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Life After Arsene: Carlo Ancelotti

Does Ancelotti measure up to our strict Arsene Wenger replacement criteria? (Spoiler alert, he does)

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In yesterday's Life After Arsene, we covered Everton's Roberto Martinez and the successful, and not-so-successful, parts of his managerial resume. Today is Carlo Ancelotti's turn as our series rounds into its homestretch.

Brief managerial background: Extremely impressive. One of the most successful manager in our series, and in world soccer today, Ancelotti started out his managerial career guiding Italian club Reggina to Serie A promotion in his first season in charge. That drew the interest of Parma, where he took them immediately to a second-place finish in Serie A. After two seasons at Parma, he left for Juventus for two seasons before arriving at Milan in 2001.

It was during his eight-year run at A.C. Milan where he cemented his reputation for success. While he only won the league once during his time at the San Siro, he steered them to three Champions League finals, winning two. He also won a couple subsequent UEFA Super Cups and the Coppa Italia.

He resigned from his Milan post in 2009, eventually landing in Roman Abramovich's arms before the year's end. He took Chelsea to a domestic double (league and FA Cup) during his first season with the club, but was dismissed from his position after finishing second to Manchester United in the 2010/11 season. Ancelotti emerged at another big spending club, nouveau riche PSG, in the middle of the 2011/12 season, finishing second to Olivier Giroud's Montpellier.

Having a full year seems to help Ancelotti, as evidenced by the Ligue 1 title he won in the 2012/13 season. But when Real Madrid came calling after then-manager Jose Mourinho left for a second stint at Chelsea, he promptly resigned and became the director of Madrid's historic 2013/14 season that included a Copa del Rey conquest and their famous Champions League La Decima.

Is there an Arsenal connection? No.

Does he have a connection to Arsene Wenger? No.

Pros: Tactically flexible based on current squad makeup. He currently enjoys a wealth of talent at Real Madrid, and he's known to change the shape and starting XI from match-to-match based upon matchups and his opponents' weaknesses. He moves the shape from a 4-2-3-1, to a 4-4-2, to almost a 4-2-2-2. Of course it helps having wingers galore and sturdy, strong central midfielders at a manager's disposal, but it helps being a good tactician at hand and he certainly fits within both of those parameters.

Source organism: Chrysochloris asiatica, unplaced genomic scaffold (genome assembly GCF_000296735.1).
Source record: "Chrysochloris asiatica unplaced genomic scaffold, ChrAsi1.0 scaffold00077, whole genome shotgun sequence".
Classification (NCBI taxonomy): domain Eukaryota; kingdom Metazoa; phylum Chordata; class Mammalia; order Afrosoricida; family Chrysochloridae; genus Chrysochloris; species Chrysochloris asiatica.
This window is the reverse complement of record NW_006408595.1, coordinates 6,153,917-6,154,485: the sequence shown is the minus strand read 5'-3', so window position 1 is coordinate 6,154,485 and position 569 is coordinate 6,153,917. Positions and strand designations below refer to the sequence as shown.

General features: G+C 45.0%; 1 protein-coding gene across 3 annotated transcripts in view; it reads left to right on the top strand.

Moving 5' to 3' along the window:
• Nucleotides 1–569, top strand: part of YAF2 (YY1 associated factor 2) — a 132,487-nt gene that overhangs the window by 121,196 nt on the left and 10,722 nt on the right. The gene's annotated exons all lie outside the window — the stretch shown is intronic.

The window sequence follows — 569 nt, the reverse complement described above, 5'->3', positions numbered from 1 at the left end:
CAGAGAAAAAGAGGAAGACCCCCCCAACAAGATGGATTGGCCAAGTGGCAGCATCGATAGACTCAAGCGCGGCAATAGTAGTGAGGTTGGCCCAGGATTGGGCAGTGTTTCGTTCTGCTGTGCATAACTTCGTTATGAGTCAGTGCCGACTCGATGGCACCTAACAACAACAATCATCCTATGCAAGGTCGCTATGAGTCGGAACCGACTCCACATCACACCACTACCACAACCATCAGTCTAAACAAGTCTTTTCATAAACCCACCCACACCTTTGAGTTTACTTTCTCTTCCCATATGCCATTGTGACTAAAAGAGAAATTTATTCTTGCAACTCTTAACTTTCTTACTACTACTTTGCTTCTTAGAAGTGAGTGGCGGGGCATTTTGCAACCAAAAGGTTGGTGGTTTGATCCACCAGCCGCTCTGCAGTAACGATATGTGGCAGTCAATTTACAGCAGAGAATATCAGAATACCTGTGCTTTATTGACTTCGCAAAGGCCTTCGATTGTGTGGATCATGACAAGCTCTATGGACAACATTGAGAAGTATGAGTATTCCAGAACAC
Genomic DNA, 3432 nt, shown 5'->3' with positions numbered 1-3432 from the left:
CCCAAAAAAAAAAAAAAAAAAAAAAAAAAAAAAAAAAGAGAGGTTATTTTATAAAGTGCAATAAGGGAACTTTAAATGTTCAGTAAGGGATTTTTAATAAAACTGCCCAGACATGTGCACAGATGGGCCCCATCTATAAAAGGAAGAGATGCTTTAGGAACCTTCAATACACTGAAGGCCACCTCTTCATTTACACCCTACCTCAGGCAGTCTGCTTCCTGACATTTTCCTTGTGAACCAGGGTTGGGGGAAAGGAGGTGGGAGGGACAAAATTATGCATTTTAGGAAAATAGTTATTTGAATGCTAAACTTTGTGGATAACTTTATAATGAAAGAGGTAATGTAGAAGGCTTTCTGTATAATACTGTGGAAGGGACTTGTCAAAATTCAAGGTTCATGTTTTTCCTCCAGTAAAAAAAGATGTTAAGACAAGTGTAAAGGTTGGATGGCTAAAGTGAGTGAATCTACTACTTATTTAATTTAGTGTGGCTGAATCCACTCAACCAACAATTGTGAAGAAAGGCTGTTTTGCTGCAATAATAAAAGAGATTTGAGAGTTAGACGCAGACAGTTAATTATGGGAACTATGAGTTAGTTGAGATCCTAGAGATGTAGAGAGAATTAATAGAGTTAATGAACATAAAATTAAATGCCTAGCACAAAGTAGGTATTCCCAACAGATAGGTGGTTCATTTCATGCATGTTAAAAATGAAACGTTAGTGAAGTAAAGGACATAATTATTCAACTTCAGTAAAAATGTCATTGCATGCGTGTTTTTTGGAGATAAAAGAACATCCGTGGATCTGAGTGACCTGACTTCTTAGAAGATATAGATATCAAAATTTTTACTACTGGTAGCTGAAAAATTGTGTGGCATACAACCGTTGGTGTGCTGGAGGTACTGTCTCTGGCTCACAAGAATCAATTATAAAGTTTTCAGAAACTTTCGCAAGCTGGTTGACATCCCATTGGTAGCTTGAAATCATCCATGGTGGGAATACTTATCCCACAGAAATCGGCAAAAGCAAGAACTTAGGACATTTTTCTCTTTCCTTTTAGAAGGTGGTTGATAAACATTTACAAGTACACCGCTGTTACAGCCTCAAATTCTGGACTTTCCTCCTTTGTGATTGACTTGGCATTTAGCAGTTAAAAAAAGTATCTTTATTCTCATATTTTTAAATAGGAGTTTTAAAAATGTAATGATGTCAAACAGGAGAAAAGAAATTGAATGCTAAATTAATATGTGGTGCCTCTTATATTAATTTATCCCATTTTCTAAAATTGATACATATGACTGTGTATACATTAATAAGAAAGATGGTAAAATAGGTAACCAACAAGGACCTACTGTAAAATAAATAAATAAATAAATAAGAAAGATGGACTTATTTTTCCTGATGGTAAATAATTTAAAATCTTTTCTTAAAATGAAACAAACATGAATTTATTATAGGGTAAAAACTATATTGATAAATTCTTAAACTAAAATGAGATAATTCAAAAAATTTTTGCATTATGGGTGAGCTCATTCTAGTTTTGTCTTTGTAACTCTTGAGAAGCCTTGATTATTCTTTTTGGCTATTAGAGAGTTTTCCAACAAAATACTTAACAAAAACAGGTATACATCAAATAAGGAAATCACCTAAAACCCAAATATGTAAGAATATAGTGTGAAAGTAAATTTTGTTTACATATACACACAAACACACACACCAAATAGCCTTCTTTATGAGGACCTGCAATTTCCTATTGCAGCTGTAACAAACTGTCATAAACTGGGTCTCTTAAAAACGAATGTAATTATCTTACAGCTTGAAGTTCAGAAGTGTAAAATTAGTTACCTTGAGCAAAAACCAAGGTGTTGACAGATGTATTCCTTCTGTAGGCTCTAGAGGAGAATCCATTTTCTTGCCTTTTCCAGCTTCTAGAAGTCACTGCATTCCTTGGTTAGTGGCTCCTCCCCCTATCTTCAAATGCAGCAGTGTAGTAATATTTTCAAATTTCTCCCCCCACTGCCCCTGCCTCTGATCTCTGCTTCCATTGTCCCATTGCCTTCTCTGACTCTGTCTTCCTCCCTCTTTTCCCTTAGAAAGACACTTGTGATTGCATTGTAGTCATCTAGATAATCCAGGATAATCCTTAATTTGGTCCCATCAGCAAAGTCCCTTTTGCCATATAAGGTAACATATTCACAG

Additionally, Ancelotti's won at every stop he's made. He has three Champions League titles, three league titles, three domestic cups, and countless other victories in UEFA, FIFA and domestic champions cups and, currently, his Real Madrid side are four points up on second-place Barcelona in La Liga.

Cons: Ancelotti's worked at clubs where his transfer wishes and desires were realized, which might not be the case at a club that's as financially-prudent as Arsenal. That aside, while he's notably signed some of the finest players in the world, there's no bigger strike against him than his authorization for Chelsea to spend £50 million on Fernando Torres.

Further, Ancelotti's 55 years old right now, so if he replaces Wenger at Arsenal in two-plus years, he's not exactly the sort of long-term hire desired by the fan base.

Overall assessment: By no means not the worst hire Arsenal could make to replace Arsene Wenger. Ancelotti very recently said that he would welcome a return to England and the Premier League, and even going as far to say that if he doesn't go back to the Premier League after his Madrid time is up, he'll instead retire from management altogether.

That doesn't necessarily mean Arsenal would rocket to the top of his wish list, knowing there's always the two Manchester clubs and his old club Chelsea who would be just as attractive options. His ability to produce results with all types of players at his disposal would be a huge plus if he took over an Arsenal squad assembled under Arsene Wenger, given that he probably wouldn't need to drastically overhaul the squad during his first transfer window in charge.

All in all, Carlo Ancelotti and his forever-arched left eyebrow would bring a resume filled with success to Arsenal, and his presence alone would theoretically make them title contenders upon his arrival. But if he's going to make the transition back to England, the sooner the better for everyone involved. Otherwise Arsenal would have a manager who's already admitted that retirement is on his mind, who will not be in this role for a considerable amount of time.

In tomorrow's Life After Arsene, we dissect the possibility of one of the most popular names in soccer management replacing Arsene Wenger at Arsenal.